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Alright, so I've been struggling with this one since last night. When I create a new object (a new unit), and draw it to the screen (Flash does all the work there), the point at which it's first placed is considered its origin. That is, getX and getY will return the distance from that point...

Why is that? Or how can I stop this?

function createUnit(health:int, attack:int, reach:int, speed:int, friendly:Boolean, type:String):Object {
    var unit = new Object();
    unit.cHealth = health;
    unit.tHealth = health;
    unit.uAttack = attack;
    unit.uReach = reach;
    unit.uSpeed = speed;
    if (friendly) {
        unit.xSpeed = -speed;
    } else {
        unit.xSpeed = speed;
    unit.ySpeed = 0;
    unit.isFriendly = friendly;
    unit.unitType = type;
    unit.updateUnit = function() {
        if (unit.cHealth <= 0) {
    unit.getY = function():int {
        return unit.shape.y;
    unit.getX = function():int {
        return unit.shape.x;
    unit.moveUnit = function() {
        unit.shape.x += unit.xSpeed;
        unit.shape.y += unit.ySpeed;
    unit.findClosestUnit = function() {
        var dist:int = 0;
        var closestDist:int = 0;
        var closestUnit:Object = null;
        var array:Array;
        if (unit.isFriendly) {
            array = eUnits;
        } else {
            array = fUnits;

        if (array != null) {
            var i:int = 0;
            for (i; i < array.length; i++) {
                var obj = array[i];
                dist = Math.sqrt(Math.pow(obj.getX() + unit.getX(), 2) + Math.pow(obj.getY() + unit.getY(), 2));

                if (dist <= closestDist) {
                    closestDist = dist;
                    closestUnit = obj;
                    //basically the two lines below *will* start the unit's movement towards the nearest enemy. 
                    //unit.ySpeed = (unit.getY() - closestUnit.getY())/unit.uSpeed;
                    //unit.xSpeed = (unit.getX() - closestUnit.getX())/unit.uSpeed;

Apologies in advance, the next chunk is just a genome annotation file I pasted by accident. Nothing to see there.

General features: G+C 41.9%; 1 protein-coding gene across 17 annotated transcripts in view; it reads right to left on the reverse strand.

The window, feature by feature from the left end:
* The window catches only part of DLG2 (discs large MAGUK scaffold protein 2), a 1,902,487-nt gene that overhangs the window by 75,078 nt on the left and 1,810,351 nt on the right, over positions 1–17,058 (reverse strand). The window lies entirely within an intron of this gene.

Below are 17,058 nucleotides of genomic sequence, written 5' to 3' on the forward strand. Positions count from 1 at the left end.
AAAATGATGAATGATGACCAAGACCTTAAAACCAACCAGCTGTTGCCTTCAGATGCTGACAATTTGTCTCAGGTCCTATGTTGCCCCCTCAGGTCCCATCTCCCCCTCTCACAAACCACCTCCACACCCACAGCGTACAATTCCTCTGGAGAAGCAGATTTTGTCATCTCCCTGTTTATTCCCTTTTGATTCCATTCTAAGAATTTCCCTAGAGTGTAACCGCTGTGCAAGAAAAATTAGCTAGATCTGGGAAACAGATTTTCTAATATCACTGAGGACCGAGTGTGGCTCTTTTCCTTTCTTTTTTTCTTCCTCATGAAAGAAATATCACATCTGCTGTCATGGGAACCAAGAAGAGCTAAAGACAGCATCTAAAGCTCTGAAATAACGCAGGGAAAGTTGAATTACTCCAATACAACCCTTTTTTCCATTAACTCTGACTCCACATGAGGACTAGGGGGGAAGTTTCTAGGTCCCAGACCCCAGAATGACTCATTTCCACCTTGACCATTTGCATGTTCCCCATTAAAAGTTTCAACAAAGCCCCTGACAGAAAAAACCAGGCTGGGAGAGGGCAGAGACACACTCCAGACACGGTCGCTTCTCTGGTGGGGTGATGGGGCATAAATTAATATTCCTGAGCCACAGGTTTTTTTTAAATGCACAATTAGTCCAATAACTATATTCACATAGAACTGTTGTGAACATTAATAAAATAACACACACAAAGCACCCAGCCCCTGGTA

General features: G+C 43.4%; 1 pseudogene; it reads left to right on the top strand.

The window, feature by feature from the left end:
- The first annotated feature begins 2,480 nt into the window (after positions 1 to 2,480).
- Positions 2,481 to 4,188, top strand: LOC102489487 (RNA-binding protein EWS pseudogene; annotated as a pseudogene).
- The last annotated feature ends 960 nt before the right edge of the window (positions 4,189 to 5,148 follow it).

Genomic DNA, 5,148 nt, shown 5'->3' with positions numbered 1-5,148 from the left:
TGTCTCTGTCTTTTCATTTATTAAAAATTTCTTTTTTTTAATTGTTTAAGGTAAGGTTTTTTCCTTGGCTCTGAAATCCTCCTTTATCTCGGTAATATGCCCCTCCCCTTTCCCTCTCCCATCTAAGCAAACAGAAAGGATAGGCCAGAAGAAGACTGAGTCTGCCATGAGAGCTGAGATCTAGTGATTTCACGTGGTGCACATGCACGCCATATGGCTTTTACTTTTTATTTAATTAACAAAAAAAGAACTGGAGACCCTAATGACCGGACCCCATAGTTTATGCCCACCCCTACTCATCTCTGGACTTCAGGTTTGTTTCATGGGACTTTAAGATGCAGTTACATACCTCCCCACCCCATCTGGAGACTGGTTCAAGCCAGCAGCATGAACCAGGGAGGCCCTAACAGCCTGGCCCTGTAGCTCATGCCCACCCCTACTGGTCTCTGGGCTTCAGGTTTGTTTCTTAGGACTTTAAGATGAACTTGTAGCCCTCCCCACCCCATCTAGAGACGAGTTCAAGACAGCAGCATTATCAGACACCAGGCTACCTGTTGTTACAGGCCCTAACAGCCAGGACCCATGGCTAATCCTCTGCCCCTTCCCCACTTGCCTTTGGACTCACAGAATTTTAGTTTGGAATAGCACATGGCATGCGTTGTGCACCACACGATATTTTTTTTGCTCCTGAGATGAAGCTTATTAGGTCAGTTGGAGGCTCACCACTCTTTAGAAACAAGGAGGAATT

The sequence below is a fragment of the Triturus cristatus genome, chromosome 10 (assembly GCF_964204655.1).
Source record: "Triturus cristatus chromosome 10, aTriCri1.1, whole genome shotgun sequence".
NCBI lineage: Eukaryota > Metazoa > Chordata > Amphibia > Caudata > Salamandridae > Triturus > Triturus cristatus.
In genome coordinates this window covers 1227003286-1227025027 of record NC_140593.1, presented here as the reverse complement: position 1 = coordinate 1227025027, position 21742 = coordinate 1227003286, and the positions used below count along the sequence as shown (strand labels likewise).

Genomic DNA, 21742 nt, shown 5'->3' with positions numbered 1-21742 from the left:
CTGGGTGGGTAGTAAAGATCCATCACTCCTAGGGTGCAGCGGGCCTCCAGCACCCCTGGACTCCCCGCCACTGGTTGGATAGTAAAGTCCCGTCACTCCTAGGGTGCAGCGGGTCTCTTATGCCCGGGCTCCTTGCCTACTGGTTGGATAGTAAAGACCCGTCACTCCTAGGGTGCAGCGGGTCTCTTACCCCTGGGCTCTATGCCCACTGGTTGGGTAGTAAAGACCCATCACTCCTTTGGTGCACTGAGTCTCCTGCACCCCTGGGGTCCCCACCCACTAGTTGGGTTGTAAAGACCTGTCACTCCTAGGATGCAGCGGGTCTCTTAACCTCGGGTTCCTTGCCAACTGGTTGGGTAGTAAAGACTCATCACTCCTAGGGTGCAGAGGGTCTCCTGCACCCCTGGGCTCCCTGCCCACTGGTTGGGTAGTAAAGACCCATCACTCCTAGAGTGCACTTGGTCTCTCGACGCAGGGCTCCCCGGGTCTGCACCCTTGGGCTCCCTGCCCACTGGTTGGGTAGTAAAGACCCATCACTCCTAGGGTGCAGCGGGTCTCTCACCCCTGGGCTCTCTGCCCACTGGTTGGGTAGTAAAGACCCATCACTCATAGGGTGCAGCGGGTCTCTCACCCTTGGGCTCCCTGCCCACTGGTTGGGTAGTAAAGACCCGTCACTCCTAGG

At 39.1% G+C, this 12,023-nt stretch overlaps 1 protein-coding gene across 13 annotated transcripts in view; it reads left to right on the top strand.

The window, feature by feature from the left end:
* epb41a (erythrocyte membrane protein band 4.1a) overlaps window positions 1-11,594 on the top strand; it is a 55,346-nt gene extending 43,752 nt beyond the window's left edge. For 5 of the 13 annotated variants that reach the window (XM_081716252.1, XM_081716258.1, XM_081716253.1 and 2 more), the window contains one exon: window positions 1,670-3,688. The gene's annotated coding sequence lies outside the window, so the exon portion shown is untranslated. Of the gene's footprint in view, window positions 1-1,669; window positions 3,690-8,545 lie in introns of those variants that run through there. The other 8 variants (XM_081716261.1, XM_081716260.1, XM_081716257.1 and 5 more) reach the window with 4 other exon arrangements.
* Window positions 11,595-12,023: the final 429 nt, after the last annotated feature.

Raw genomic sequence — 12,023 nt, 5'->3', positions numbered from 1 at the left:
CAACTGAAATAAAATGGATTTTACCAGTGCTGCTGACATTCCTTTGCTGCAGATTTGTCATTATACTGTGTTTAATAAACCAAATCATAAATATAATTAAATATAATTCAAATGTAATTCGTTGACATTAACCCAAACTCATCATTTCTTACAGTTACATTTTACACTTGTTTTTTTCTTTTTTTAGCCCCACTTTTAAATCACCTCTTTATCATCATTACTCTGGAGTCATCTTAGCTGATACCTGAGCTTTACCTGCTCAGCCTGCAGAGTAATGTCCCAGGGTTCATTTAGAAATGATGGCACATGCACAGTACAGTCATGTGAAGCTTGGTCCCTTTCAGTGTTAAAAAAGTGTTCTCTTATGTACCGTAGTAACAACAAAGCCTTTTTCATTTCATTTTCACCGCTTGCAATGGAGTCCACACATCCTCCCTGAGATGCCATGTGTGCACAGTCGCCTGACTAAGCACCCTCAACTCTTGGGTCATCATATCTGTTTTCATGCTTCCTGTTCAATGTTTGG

if (dist <= unit.reach) {
    unit.attackUnit = function(unit2:Object) {
        unit2.cHealth -= unit.attack;

    var spawnX:int;
    var spawnY:int;
    var color:uint;

    if (friendly) {
        spawnX = stage.stageWidth;
        spawnY = stage.stageHeight / 2;
        color = 0xFFCC00;
    } else {
        spawnX = 0;
        spawnY = Math.random() * stage.stageHeight;
        color = 0x682388;

    var tShape:Shape = new Shape();
    tShape.graphics.lineStyle(2, 2);
    tShape.graphics.drawCircle(spawnX, spawnY, 10);
    unit.shape = tShape;

    return unit;
share|improve this question
Have you read about Object Oriented Programming? –  Marty Feb 14 '12 at 23:38
That's kind of what I'm doing... I started flash yesterday but have a background in Java. –  Tyler Sebastian Feb 15 '12 at 0:08
Java is heavy OOP as is AS3 why would you nest functions like this. Your scope will be insanely difficult to manage. You might want to look into document class to get yourself started down the proper route. No offense but this coding style is horrendous. Because you didn't follow standard OOP I doubt you will get an answer. And just so you know origin is generally the top left corner of the bounding box that contains the element you are looking for. –  The_asMan Feb 15 '12 at 0:32